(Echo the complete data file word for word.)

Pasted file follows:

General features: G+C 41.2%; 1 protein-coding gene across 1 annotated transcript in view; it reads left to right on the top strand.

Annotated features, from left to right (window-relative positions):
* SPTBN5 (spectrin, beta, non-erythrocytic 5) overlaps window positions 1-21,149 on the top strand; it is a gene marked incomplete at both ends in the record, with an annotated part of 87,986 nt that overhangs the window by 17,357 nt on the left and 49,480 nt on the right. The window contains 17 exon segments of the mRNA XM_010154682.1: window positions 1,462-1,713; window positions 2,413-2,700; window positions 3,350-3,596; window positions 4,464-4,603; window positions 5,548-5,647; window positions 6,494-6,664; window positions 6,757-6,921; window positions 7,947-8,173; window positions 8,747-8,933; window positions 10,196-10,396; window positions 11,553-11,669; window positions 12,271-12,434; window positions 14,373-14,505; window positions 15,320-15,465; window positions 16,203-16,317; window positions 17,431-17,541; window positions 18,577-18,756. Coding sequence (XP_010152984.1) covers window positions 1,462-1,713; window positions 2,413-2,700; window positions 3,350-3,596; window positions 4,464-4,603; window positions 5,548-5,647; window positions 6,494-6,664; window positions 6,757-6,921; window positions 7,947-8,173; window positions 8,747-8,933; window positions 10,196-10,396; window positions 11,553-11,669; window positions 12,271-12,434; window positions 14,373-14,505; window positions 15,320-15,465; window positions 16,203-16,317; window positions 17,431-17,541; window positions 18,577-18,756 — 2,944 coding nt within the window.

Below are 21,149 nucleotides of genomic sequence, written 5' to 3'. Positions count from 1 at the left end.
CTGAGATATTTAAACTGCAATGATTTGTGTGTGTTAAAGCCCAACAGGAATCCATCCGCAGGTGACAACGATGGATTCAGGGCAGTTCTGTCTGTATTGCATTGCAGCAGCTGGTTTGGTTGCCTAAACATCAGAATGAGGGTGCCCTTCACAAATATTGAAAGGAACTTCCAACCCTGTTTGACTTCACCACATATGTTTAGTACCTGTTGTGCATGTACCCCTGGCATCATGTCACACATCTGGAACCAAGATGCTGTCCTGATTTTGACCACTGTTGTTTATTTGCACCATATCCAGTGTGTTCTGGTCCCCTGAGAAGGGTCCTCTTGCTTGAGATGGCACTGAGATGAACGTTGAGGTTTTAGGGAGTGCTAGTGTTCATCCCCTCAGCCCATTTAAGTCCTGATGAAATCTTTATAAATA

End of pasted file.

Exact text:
General features: G+C 41.2%; 1 protein-coding gene across 1 annotated transcript in view; it reads left to right on the top strand.

Annotated features, from left to right (window-relative positions):
* SPTBN5 (spectrin, beta, non-erythrocytic 5) overlaps window positions 1-21,149 on the top strand; it is a gene marked incomplete at both ends in the record, with an annotated part of 87,986 nt that overhangs the window by 17,357 nt on the left and 49,480 nt on the right. The window contains 17 exon segments of the mRNA XM_010154682.1: window positions 1,462-1,713; window positions 2,413-2,700; window positions 3,350-3,596; window positions 4,464-4,603; window positions 5,548-5,647; window positions 6,494-6,664; window positions 6,757-6,921; window positions 7,947-8,173; window positions 8,747-8,933; window positions 10,196-10,396; window positions 11,553-11,669; window positions 12,271-12,434; window positions 14,373-14,505; window positions 15,320-15,465; window positions 16,203-16,317; window positions 17,431-17,541; window positions 18,577-18,756. Coding sequence (XP_010152984.1) covers window positions 1,462-1,713; window positions 2,413-2,700; window positions 3,350-3,596; window positions 4,464-4,603; window positions 5,548-5,647; window positions 6,494-6,664; window positions 6,757-6,921; window positions 7,947-8,173; window positions 8,747-8,933; window positions 10,196-10,396; window positions 11,553-11,669; window positions 12,271-12,434; window positions 14,373-14,505; window positions 15,320-15,465; window positions 16,203-16,317; window positions 17,431-17,541; window positions 18,577-18,756 — 2,944 coding nt within the window.

Below are 21,149 nucleotides of genomic sequence, written 5' to 3'. Positions count from 1 at the left end.
CTGAGATATTTAAACTGCAATGATTTGTGTGTGTTAAAGCCCAACAGGAATCCATCCGCAGGTGACAACGATGGATTCAGGGCAGTTCTGTCTGTATTGCATTGCAGCAGCTGGTTTGGTTGCCTAAACATCAGAATGAGGGTGCCCTTCACAAATATTGAAAGGAACTTCCAACCCTGTTTGACTTCACCACATATGTTTAGTACCTGTTGTGCATGTACCCCTGGCATCATGTCACACATCTGGAACCAAGATGCTGTCCTGATTTTGACCACTGTTGTTTATTTGCACCATATCCAGTGTGTTCTGGTCCCCTGAGAAGGGTCCTCTTGCTTGAGATGGCACTGAGATGAACGTTGAGGTTTTAGGGAGTGCTAGTGTTCATCCCCTCAGCCCATTTAAGTCCTGATGAAATCTTTATAAATA